“Dieu! we are droll!” mused Cigarette. “If we do a good thing, we hide it as if it were a bit of stolen meat, we are so afraid it should be found out; but, if they do one in the world there, they bray it at the tops of their voices from the houses’ roofs, and run all down the streets screaming about it, for fear it should be lost. Dieu! we are droll!”

And she dashed the spurs into her mare and galloped off at the height of her speed into camp — a very city of canvas, buzzing with the hum of life, regulated with the marvelous skill and precision of French warfare, yet with the carelessness and the picturesqueness of the desert-life pervading it.

“C’est la Cigarette!” ran from mouth to mouth, as the bay mare with her little Amazon rider, followed by the scarlet cloud of the Spahis, all ablaze like poppies in the sun, rose in sight, thrown out against the azure of the skies.

What she had done had been told long before by an orderly, riding hard in the early night to take the news of the battle; and the whole host was on watch for its darling — the savior of the honor of France. Like wave rushing on wave of some tempestuous ocean, the men swept out to meet her in one great, surging tide of life, impetuous, passionate, idolatrous, exultant; with all the vivid ardor, all the uncontrolled emotion, of natures south-born, sun-nurtured. They broke away from their midday rest as from their military toil, moved as by one swift breath of fire, and flung themselves out to meet her, the chorus of a thousand voices ringing in deafening vivas to the skies. She was enveloped in that vast sea of eager, furious lives; in that dizzy tumult of vociferous cries and stretching hands and upturned faces. As her soldiers had done the night before, so these did now — kissing her hands, her dress, her feet; sending her name in thunder through the sunlit air; lifting her from off her horse, and bearing her, in a score of stalwart arms, triumphant in their midst.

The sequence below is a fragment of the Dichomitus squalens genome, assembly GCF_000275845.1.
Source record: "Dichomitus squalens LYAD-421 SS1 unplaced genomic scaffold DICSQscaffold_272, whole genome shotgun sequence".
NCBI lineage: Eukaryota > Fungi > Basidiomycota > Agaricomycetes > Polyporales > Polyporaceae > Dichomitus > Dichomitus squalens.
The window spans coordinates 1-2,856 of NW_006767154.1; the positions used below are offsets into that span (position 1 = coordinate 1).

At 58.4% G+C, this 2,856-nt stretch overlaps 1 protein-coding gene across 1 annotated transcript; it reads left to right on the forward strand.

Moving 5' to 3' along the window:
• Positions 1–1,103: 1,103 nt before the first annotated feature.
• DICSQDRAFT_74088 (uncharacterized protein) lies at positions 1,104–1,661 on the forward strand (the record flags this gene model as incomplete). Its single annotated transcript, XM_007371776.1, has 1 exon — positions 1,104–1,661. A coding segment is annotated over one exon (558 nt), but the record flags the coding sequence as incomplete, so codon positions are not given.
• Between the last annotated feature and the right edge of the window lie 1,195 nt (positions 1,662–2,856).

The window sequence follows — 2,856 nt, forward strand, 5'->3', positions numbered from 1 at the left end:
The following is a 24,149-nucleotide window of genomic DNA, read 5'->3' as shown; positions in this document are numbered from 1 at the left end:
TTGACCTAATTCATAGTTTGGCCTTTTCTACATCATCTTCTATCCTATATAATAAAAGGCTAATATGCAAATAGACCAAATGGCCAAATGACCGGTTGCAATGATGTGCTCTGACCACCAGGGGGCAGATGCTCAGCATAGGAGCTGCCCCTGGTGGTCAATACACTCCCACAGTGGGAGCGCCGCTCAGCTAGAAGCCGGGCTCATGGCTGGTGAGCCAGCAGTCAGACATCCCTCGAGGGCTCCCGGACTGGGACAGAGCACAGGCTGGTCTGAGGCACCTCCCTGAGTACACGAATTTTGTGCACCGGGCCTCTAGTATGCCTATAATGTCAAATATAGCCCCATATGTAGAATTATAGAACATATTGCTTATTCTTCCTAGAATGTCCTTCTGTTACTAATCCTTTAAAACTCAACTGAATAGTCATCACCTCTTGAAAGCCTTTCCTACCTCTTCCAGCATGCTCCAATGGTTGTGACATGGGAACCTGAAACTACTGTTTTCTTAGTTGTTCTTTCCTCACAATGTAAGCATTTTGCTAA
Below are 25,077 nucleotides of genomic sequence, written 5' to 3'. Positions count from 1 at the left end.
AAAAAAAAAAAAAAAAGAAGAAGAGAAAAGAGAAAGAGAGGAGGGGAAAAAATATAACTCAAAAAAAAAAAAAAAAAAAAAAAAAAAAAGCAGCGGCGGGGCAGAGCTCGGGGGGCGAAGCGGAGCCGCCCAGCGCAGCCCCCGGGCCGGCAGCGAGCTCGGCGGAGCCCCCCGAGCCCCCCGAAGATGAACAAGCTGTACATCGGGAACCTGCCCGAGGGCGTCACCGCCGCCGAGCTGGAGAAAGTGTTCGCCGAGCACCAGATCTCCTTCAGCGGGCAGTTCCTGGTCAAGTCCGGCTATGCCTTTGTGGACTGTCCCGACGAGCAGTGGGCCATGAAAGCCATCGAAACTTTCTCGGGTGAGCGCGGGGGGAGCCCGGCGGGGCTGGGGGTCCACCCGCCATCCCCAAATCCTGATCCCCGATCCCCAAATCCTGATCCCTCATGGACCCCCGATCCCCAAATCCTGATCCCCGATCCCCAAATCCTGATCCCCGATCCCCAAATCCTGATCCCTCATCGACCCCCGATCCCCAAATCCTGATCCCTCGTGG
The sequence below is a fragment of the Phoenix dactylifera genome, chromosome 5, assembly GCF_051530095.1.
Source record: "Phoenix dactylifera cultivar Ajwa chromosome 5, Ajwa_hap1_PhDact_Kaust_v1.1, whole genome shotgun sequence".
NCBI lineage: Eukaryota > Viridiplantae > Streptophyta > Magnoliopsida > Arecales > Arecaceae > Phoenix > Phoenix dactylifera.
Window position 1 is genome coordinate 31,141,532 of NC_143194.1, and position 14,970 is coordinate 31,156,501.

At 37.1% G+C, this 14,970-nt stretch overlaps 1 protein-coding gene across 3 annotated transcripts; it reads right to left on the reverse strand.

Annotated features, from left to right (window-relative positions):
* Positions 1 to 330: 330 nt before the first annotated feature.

She was theirs — their own — the Child of the Army, the Little One whose voice above their dying brethren had the sweetness of an angel’s song, and whose feet, in their hours of revelry, flew like the swift and dazzling flight of gold-winged orioles. And she had saved the honor of their Eagles; she had given to them and to France their god of Victory. They loved her — O God, how they loved her! — with that intense, breathless, intoxicating love of a multitude which, though it may stone tomorrow what it adores today, has yet for those on whom it has once been given thus a power no other love can know — a passion unutterably sad, deliriously strong.